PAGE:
Fairey Flycatcher

The Fairey Flycatcher was conceived to fulfil specification 6/22 issued in 1922 for a deck landing single seat fighter to replace the ageing Nieuport Nightjar. The specification called for an aircraft which could operate as a landplane, seaplane or amphibian. The toughness and serviceability of the Flycatcher earned Fairey the contract. The Flycatcher had a mixed construction. The front of the fuselage was made of steel tube and aluminium. Traditional wood and fabric were used for wings, tail and aft of the cockpit. A "beautifully ugly" aircraft, the Flycatcher was stable in all axes, had a slow landing speed with excellent shock absorbing qualities because of its sturdy undercarriage. It's propeller could be set to create a "blue note" in a dive and gave the Flycatcher an unforgettable sound. Initial deck landing trials were conducted on HMS Argus in February 1923 and the behaviour of the aircraft was deemed to be exemplary. The Flycatcher saw service across the Empire in all theatres. The Flycatcher had superb flying characteristics which played a major part in its long and ubiquitous service. It was gradually replaced in 1932-4 by the Hawker Nimrod. A flying replica is housed at RAF Duxford Museum.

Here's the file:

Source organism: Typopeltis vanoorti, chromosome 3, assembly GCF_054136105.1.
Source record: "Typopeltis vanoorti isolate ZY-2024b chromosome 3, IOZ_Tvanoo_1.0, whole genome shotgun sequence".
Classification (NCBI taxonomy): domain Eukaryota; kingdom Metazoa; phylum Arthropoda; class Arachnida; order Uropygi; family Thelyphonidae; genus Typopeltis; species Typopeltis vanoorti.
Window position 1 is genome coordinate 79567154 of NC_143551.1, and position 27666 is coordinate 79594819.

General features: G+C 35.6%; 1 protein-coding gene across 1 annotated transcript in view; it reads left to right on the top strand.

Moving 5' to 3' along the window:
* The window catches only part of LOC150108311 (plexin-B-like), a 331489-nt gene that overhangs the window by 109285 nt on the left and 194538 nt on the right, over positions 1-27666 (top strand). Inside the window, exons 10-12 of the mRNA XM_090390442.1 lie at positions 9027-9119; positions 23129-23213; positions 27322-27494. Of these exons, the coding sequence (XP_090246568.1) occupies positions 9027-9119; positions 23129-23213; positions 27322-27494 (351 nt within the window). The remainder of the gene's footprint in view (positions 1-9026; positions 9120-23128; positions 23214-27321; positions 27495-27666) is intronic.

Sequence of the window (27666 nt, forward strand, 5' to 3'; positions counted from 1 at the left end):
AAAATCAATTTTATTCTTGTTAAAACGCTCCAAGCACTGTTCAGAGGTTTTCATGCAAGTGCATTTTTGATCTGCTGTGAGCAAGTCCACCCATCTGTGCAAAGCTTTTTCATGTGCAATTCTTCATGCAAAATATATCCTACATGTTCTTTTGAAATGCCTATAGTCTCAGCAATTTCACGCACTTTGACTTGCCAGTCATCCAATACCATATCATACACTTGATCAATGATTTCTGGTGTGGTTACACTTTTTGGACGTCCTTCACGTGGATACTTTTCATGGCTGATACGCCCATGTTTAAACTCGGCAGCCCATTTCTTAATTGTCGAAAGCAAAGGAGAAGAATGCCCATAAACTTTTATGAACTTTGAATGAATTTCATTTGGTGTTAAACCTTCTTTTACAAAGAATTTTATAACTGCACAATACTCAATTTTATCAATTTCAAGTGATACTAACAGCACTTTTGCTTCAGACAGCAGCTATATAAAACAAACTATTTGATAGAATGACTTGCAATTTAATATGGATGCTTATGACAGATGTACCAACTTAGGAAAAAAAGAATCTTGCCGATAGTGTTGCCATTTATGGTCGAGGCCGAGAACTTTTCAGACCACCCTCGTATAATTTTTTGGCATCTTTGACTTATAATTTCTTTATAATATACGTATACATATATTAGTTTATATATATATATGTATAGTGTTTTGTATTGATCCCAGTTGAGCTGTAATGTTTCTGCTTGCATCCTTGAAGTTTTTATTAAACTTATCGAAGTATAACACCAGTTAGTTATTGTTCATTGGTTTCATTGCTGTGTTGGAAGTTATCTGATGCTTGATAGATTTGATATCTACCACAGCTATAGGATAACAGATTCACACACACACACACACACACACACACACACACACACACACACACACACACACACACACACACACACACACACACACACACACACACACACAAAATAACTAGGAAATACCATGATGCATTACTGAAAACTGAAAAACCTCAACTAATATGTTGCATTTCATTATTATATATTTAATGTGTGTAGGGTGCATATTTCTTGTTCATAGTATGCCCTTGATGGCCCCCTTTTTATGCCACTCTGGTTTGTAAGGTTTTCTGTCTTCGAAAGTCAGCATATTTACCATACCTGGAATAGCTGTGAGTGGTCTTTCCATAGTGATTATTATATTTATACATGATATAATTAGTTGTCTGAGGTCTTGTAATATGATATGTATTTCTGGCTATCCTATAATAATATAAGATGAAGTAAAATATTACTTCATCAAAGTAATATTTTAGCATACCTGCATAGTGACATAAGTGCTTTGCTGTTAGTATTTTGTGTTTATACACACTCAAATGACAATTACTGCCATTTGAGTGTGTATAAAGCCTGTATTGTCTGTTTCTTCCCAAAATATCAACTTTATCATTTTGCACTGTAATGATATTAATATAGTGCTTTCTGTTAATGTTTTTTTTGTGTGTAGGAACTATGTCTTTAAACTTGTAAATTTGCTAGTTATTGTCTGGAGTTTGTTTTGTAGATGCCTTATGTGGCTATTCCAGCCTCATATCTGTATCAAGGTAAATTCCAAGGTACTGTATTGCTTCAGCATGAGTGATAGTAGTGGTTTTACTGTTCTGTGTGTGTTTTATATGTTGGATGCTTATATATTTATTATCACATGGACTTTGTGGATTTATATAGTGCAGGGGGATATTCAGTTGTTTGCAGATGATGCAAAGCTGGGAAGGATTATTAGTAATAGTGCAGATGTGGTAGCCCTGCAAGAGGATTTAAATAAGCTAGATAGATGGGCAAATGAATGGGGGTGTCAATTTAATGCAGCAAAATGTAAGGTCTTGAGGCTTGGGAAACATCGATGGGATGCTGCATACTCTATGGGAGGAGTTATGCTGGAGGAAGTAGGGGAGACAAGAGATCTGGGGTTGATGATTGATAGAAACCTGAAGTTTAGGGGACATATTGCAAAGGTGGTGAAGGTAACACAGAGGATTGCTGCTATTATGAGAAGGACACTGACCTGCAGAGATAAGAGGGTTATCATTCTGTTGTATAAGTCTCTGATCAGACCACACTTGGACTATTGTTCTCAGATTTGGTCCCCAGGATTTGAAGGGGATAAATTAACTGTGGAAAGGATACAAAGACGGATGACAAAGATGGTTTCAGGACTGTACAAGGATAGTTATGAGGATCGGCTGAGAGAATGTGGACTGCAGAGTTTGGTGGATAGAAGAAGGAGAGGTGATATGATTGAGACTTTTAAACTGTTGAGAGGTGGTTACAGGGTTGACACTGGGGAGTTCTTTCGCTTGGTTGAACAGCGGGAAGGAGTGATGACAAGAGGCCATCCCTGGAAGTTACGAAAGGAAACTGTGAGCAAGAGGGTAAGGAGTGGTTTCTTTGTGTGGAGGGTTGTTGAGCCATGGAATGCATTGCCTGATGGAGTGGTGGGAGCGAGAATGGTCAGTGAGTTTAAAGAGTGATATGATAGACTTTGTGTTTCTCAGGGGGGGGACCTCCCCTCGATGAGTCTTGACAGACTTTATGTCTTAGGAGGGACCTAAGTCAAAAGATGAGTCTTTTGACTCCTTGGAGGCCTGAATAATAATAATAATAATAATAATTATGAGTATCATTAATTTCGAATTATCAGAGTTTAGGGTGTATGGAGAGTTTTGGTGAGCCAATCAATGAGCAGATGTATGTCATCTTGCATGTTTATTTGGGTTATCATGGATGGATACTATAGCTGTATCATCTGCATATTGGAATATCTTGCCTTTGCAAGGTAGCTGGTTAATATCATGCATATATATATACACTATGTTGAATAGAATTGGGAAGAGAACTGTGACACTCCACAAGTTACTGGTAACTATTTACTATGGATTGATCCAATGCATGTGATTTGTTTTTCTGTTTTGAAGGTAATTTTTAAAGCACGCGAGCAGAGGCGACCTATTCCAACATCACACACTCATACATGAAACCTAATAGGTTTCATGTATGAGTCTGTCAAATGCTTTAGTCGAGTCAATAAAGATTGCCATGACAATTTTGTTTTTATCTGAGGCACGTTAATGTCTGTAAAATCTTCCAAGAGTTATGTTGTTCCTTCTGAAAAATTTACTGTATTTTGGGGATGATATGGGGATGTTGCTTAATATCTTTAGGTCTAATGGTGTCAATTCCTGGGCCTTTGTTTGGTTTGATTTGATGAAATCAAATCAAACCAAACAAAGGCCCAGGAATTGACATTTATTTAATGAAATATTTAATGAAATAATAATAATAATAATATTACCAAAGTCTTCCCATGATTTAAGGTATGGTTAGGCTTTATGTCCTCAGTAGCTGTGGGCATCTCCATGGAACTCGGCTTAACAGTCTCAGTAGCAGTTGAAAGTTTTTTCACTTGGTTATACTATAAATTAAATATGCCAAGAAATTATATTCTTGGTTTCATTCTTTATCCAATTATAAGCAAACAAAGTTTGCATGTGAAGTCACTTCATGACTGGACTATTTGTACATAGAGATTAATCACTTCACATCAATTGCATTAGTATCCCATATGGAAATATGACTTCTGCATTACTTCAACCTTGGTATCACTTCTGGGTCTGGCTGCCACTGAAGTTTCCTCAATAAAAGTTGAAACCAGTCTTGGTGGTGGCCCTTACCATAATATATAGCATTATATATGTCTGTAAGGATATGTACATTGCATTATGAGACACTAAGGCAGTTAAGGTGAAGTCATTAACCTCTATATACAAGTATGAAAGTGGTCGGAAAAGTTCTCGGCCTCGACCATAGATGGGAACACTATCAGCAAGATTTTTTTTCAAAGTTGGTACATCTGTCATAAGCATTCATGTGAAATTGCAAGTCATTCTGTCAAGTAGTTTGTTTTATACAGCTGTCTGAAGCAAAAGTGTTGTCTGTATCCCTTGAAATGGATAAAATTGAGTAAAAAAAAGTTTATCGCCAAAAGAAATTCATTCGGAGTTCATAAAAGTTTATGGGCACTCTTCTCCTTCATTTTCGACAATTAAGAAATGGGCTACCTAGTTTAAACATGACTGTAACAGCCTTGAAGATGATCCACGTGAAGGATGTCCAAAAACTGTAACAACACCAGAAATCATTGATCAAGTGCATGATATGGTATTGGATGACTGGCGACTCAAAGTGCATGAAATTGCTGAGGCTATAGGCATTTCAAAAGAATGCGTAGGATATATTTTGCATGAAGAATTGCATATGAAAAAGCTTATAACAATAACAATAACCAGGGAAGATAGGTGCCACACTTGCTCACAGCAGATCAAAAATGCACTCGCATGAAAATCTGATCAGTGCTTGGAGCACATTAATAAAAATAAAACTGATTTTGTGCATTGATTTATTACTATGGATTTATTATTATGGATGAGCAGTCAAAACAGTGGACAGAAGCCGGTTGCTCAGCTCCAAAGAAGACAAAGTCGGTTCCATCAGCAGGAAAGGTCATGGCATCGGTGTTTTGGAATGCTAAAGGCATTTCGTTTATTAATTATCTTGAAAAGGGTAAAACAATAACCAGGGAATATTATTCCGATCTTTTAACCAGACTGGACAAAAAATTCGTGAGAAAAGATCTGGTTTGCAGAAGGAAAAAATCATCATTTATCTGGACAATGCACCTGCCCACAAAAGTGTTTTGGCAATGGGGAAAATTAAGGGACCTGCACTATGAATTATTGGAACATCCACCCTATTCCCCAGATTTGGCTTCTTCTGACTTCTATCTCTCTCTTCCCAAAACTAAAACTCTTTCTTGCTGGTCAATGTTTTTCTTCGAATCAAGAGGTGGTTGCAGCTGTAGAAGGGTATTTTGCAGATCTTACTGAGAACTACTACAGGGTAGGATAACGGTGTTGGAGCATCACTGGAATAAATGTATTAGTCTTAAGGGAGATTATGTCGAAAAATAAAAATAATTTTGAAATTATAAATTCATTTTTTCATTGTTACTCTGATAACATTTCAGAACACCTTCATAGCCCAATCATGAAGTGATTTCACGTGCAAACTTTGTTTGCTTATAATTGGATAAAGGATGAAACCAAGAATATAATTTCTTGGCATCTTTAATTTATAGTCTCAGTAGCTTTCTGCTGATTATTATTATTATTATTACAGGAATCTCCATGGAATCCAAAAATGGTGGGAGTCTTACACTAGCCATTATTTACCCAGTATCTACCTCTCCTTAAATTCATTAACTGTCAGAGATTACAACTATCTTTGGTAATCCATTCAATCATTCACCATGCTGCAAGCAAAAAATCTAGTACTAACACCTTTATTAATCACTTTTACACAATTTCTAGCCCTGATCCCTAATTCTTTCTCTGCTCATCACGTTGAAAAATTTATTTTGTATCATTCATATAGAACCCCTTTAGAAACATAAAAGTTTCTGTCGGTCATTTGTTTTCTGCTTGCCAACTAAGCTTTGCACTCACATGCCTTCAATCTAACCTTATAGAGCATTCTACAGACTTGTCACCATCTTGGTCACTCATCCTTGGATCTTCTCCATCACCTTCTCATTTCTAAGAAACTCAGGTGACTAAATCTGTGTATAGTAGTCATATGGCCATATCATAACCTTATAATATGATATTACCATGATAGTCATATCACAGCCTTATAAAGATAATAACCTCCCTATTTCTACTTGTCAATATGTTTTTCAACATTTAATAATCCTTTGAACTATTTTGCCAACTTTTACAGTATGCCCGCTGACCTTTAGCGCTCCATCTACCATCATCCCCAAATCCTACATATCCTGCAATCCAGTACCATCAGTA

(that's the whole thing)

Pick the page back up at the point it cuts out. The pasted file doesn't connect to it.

The model of the flycatcher is now complete and ready to download.  Two skins are currently available. Both skins are available free for the first twenty purchases.

References:

British Naval Aircraft Since 1912' by Owen Thetford: Published by Putnam, 1982 ISBN: 0 370 30021 1 Fairey Aircraft Since 1915' by H A Taylor Published by Putnam Aeronautical Books, 1988 ISBN: 0851778259 The Fairey Flycatcher: Profile No.56' by Owen Thetford: Published by Profile Publications Ltd, 1965 ISBN: n/a